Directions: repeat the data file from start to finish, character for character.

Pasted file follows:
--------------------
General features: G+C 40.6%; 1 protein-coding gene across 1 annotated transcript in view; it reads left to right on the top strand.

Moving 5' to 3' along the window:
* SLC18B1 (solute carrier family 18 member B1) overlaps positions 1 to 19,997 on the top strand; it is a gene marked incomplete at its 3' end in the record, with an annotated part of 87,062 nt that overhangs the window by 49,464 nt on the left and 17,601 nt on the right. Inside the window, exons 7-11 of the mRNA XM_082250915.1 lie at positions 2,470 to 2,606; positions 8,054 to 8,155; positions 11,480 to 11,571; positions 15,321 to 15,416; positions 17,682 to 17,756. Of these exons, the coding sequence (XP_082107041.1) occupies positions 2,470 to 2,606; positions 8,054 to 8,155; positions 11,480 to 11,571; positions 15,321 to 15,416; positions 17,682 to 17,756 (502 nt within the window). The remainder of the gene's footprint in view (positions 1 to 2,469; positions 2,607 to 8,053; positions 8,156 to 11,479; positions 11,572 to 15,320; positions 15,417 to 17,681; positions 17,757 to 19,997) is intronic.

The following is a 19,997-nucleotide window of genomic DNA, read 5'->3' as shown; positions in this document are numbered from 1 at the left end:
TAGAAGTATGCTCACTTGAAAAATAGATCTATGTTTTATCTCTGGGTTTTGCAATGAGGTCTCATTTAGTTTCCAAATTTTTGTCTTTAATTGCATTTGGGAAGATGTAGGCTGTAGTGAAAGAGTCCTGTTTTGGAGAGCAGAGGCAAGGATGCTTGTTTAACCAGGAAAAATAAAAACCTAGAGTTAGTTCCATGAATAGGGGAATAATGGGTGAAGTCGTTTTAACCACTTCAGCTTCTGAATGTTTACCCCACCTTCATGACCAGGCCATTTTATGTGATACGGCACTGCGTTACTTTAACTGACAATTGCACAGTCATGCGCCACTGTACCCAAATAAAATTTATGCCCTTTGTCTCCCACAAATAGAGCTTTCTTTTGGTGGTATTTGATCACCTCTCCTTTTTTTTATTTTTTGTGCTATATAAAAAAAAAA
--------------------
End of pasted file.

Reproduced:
General features: G+C 40.6%; 1 protein-coding gene across 1 annotated transcript in view; it reads left to right on the top strand.

Moving 5' to 3' along the window:
* SLC18B1 (solute carrier family 18 member B1) overlaps positions 1 to 19,997 on the top strand; it is a gene marked incomplete at its 3' end in the record, with an annotated part of 87,062 nt that overhangs the window by 49,464 nt on the left and 17,601 nt on the right. Inside the window, exons 7-11 of the mRNA XM_082250915.1 lie at positions 2,470 to 2,606; positions 8,054 to 8,155; positions 11,480 to 11,571; positions 15,321 to 15,416; positions 17,682 to 17,756. Of these exons, the coding sequence (XP_082107041.1) occupies positions 2,470 to 2,606; positions 8,054 to 8,155; positions 11,480 to 11,571; positions 15,321 to 15,416; positions 17,682 to 17,756 (502 nt within the window). The remainder of the gene's footprint in view (positions 1 to 2,469; positions 2,607 to 8,053; positions 8,156 to 11,479; positions 11,572 to 15,320; positions 15,417 to 17,681; positions 17,757 to 19,997) is intronic.

The following is a 19,997-nucleotide window of genomic DNA, read 5'->3' as shown; positions in this document are numbered from 1 at the left end:
TAGAAGTATGCTCACTTGAAAAATAGATCTATGTTTTATCTCTGGGTTTTGCAATGAGGTCTCATTTAGTTTCCAAATTTTTGTCTTTAATTGCATTTGGGAAGATGTAGGCTGTAGTGAAAGAGTCCTGTTTTGGAGAGCAGAGGCAAGGATGCTTGTTTAACCAGGAAAAATAAAAACCTAGAGTTAGTTCCATGAATAGGGGAATAATGGGTGAAGTCGTTTTAACCACTTCAGCTTCTGAATGTTTACCCCACCTTCATGACCAGGCCATTTTATGTGATACGGCACTGCGTTACTTTAACTGACAATTGCACAGTCATGCGCCACTGTACCCAAATAAAATTTATGCCCTTTGTCTCCCACAAATAGAGCTTTCTTTTGGTGGTATTTGATCACCTCTCCTTTTTTTTATTTTTTGTGCTATATAAAAAAAAAA